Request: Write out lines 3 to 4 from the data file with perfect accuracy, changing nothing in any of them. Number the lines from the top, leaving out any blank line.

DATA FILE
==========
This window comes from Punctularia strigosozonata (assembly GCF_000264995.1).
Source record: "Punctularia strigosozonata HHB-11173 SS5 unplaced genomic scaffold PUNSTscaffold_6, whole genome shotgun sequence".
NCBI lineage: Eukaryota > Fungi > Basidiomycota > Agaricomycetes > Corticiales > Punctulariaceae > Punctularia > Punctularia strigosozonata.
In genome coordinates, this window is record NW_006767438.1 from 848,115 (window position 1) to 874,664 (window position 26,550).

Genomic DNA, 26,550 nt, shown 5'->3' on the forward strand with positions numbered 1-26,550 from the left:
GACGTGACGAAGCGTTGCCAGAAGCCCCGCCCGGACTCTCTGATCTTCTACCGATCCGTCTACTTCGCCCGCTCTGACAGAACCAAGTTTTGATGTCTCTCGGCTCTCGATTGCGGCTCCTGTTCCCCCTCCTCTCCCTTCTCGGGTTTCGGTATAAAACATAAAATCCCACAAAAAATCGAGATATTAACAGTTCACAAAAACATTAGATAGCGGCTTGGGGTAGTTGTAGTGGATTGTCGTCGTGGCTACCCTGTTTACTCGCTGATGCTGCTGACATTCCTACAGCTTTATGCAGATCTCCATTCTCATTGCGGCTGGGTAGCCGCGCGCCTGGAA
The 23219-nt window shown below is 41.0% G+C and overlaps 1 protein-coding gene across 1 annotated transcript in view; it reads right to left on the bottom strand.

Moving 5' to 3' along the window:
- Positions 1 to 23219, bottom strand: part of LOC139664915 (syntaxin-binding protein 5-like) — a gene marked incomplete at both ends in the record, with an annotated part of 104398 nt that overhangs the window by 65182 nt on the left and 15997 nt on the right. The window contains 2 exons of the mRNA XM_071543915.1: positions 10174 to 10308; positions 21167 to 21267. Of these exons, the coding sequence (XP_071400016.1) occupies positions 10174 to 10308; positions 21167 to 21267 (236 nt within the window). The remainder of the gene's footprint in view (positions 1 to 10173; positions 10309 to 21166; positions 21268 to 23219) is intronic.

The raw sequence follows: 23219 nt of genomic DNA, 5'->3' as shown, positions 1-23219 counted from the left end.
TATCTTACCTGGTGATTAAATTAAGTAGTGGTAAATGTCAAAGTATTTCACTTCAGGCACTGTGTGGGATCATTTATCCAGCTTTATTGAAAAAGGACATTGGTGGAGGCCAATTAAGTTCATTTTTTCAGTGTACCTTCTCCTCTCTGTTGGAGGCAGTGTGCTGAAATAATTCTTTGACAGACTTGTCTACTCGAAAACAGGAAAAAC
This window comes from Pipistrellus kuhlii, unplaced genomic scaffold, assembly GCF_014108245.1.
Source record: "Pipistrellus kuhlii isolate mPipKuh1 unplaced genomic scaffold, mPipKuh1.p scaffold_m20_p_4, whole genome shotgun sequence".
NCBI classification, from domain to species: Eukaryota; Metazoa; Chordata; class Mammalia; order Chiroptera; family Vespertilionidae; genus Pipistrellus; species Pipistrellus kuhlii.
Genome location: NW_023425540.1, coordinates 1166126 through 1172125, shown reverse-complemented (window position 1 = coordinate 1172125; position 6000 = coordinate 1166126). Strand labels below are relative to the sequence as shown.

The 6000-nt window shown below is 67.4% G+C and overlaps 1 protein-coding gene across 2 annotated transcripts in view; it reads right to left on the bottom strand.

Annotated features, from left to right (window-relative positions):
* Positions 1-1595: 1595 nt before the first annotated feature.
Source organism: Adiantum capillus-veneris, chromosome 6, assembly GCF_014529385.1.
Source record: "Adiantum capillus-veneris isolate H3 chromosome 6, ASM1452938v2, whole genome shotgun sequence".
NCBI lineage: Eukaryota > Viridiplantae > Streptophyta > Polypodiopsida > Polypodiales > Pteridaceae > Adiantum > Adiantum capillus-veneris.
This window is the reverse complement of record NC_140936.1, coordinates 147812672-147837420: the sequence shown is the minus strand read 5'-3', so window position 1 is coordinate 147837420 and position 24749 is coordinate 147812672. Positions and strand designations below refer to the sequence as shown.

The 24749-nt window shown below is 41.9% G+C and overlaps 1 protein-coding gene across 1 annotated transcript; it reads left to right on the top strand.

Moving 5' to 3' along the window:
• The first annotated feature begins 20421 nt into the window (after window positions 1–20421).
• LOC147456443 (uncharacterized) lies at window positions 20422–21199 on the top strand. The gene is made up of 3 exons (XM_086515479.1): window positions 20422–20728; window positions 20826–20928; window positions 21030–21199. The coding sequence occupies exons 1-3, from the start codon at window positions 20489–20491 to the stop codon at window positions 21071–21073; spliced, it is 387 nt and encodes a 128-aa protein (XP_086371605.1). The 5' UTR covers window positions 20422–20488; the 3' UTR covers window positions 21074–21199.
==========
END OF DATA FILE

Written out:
NCBI lineage: Eukaryota > Fungi > Basidiomycota > Agaricomycetes > Corticiales > Punctulariaceae > Punctularia > Punctularia strigosozonata.
In genome coordinates, this window is record NW_006767438.1 from 848,115 (window position 1) to 874,664 (window position 26,550).